“Emoluments” is just an elegant word for corruption, at least in our Constitution. The framers were particularly worried about foreign powers bribing or trying to influence the infant republic. Their solution was to allow gifts, money and the like to be accepted by members of the executive branch only if Congress approved. Put differently, one of the constitutional duties elected lawmakers take on is the responsibility to prevent the corruption, or appearance of corruption, by foreign powers of the executive branch.
Every president until this one has voluntarily complied, jettisoning foreign businesses and assets and/or asking permission to receive foreign gifts. Not President Trump. He and his relatives who work in the executive branch retained businesses that operate overseas; they frequently receive all sorts of monetary benefits from foreign governments. Ivanka Trump just got a batch of trademarks from China. Trump hotels are filled with foreign dignitaries, paying handsomely so the president can see that they are filling his coffers.
In federal court on Thursday, a hearing was held in one of three current cases seeking to enforce the emoluments clause. This one is brought by about 200 Democratic lawmakers seeking to enforce the constitutional provision that requires the president (and his daughter and son-in-law who work in the executive branch) to ask Congress before receiving things of value from foreign governments.
Thursday’s hearing in the U.S. District Court for the District of Columbia focused solely on whether the lawmakers have suffered the required injury to bring the case forward. The lawmakers say they’ve been injured because they’ve been denied their Constitutional right to vote on whether Trump can accept the payments, benefits and gifts. The Trump administration argues that the lawmakers have not suffered injury because they have the ability to pass legislation making requirements of the president.
But of course they cannot because Republicans refuse to take it up and the president would refuse to sign such legislation. Moreover, Congress doesn’t need legislation; it has the Constitution. It needs a court to assist in enforcing what no other governmental body can, the protection against foreign corruption.
Sen. Richard Blumenthal (D-Conn.), who, together with Rep. Jerrold Nadler (N.Y.), the ranking Democrat on the Judiciary Committee, is leading the case, told me in a phone interview, “The judge asked some tough questions, all the right questions.” He said he was “very encouraged” but couldn’t predict how the judge would rule. He recalled from the hearing that the judge asked, looking at the lawmakers, if it was right that Congress couldn’t do its job without a court order. Yes, Blumenthal says, that’s the point.
Blumenthal said that while Congress has the power to approve or not approve the president’s receipt of foreign monies, “We can’t approve what we don’t know.” He explained that the plaintiffs are merely seeking an order requiring the president to tell what foreign monies he is getting and get permission before pocketing them. (This would apply both retroactively and prospectively.)
It is the height of chutzpah for the administration to claim that Congress can always pass a resolution or that litigation has to be on behalf of the whole Congress. Anyone talk to House Speaker Paul D. Ryan (R-Wis.)? In other words, because Republicans are delinquent in their duties, the Trump administration argues, responsible lawmakers cannot enforce a constitutional provision. That in effect renders the emoluments clause a dead letter when the president’s party controls Congress. That does not seem to comport with the framers’ acute concern with preventing foreign corruption.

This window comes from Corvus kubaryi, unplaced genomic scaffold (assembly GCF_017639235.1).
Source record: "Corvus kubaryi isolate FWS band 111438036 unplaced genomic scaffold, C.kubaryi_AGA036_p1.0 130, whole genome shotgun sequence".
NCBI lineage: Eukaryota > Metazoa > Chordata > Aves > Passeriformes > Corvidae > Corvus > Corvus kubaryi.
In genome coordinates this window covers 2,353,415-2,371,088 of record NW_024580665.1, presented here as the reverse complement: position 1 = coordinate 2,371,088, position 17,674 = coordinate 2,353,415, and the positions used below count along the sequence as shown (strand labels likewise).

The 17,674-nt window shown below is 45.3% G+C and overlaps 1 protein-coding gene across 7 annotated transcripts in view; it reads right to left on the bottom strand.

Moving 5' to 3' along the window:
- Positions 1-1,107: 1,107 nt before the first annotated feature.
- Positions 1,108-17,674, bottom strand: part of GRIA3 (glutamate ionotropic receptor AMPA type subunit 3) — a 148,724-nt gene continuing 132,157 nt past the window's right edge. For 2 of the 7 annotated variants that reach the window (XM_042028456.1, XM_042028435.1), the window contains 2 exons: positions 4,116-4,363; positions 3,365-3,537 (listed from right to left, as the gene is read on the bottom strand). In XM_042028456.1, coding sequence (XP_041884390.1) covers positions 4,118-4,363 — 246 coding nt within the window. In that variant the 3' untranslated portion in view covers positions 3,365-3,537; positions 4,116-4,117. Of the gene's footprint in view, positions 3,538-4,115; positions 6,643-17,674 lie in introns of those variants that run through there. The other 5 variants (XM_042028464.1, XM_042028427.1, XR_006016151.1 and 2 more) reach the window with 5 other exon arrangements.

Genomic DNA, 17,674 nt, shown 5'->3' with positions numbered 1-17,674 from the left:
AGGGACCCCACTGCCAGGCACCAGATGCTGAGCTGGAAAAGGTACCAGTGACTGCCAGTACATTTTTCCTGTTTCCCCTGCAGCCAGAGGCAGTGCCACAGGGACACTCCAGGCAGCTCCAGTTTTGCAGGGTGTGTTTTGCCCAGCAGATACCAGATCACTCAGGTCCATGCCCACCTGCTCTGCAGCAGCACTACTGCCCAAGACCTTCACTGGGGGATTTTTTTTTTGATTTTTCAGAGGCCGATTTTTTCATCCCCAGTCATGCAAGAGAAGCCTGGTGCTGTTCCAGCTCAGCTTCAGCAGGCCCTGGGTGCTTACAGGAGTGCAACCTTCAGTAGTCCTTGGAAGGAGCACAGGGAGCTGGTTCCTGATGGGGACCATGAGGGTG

The hearing was more relevant than ever. We recently learned a $500 million loan was granted by China to an Indonesian development Trump is involved in; literally days later a settlement with China telecom company ZTE, which was held to have violated sanctions and imperiled U.S. national security, was announced. “We have no information to prove a connection between the two,” Blumenthal says. And that is because Congress has no way of knowing what Trump owns, what he gets and what connections there are between private businesses and public actions. “This is not just corruption,” Blumenthal says. “It’s also about national security.” For Trump, however, it’s about the money.
In a joint written statement, Nadler and Blumenthal reiterated, “When President Trump ignores the Foreign Emoluments Clause’s clear and explicit requirement that he receive Congress’s affirmative consent before accepting payments, gifts, and benefits from foreign governments, he robs each and every member of Congress — and, by extension, the American people they represent — of their right and responsibility under the Constitution to vote on any such emoluments.” He added, “President Trump has illegally collected trademarks from China, rent paid by foreign governments at his buildings, and hundreds of millions of dollars of loans to benefit his bottom line, and these benefits — known to us only because of the tenacious investigation of our free press — are likely only the tip of the iceberg. Our government cannot be preserved free of corruption, and our national security cannot be effectively defended, until the court reminds the President that he is not above the law.”
Unless and until Republicans decide to do their job (which is a pipe dream) or Democrats get a majority in one or both houses, the stench of corruption will hang over the White House. The Constitution is being violated in plain sight; now, the question is whether the courts will assist Congress in doing something about it.